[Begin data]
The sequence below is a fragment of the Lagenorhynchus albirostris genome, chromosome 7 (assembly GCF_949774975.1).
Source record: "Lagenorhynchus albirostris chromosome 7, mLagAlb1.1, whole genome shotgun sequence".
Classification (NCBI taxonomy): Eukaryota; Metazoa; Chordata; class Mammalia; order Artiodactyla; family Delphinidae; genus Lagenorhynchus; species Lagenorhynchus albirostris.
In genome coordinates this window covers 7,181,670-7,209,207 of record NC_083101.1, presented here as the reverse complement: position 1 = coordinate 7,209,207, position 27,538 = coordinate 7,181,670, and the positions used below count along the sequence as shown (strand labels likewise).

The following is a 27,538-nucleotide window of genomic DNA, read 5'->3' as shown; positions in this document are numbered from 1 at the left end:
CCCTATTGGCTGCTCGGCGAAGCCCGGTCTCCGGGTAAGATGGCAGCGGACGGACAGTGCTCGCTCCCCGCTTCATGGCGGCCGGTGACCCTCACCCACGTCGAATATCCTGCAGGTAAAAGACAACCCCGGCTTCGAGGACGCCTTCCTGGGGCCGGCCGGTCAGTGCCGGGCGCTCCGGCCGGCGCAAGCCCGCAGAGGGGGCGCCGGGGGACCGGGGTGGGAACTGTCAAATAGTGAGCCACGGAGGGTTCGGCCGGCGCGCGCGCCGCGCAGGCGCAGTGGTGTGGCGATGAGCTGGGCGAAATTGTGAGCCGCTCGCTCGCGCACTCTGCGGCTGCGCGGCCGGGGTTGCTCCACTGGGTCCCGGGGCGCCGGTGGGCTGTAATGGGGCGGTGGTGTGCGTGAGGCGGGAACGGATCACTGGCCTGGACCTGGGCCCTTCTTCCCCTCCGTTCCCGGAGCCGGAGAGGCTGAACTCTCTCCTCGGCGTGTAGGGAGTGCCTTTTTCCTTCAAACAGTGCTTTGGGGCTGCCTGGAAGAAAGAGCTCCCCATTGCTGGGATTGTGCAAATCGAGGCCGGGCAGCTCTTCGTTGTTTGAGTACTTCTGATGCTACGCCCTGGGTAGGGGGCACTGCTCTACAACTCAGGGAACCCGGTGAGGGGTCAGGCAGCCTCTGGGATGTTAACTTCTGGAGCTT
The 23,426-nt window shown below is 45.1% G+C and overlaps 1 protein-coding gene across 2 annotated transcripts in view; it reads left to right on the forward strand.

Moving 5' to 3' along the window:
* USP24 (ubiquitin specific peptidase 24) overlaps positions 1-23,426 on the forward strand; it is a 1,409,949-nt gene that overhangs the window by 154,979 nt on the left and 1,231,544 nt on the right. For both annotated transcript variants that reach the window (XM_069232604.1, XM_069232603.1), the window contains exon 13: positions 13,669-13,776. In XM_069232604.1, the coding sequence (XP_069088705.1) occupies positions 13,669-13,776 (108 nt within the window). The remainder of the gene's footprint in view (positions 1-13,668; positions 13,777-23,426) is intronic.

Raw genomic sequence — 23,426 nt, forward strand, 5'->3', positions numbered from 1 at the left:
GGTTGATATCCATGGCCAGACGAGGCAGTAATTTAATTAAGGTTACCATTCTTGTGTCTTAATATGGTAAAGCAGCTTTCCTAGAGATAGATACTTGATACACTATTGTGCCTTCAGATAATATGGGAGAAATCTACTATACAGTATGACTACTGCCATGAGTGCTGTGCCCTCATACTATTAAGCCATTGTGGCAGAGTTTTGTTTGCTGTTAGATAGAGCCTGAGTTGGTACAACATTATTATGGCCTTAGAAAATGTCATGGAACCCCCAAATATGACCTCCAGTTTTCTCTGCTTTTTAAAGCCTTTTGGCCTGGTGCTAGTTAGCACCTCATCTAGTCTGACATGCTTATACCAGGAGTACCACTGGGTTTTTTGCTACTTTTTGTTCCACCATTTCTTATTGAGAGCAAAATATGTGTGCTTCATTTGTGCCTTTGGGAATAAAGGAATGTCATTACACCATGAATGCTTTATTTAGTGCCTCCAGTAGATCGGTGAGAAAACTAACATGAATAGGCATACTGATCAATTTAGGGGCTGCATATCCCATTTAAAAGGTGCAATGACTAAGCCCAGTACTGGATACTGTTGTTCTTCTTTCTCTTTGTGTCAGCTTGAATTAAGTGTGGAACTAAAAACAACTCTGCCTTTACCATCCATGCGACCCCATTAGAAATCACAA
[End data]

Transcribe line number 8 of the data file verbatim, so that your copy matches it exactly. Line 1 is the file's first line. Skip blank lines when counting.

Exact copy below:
Moving 5' to 3' along the window: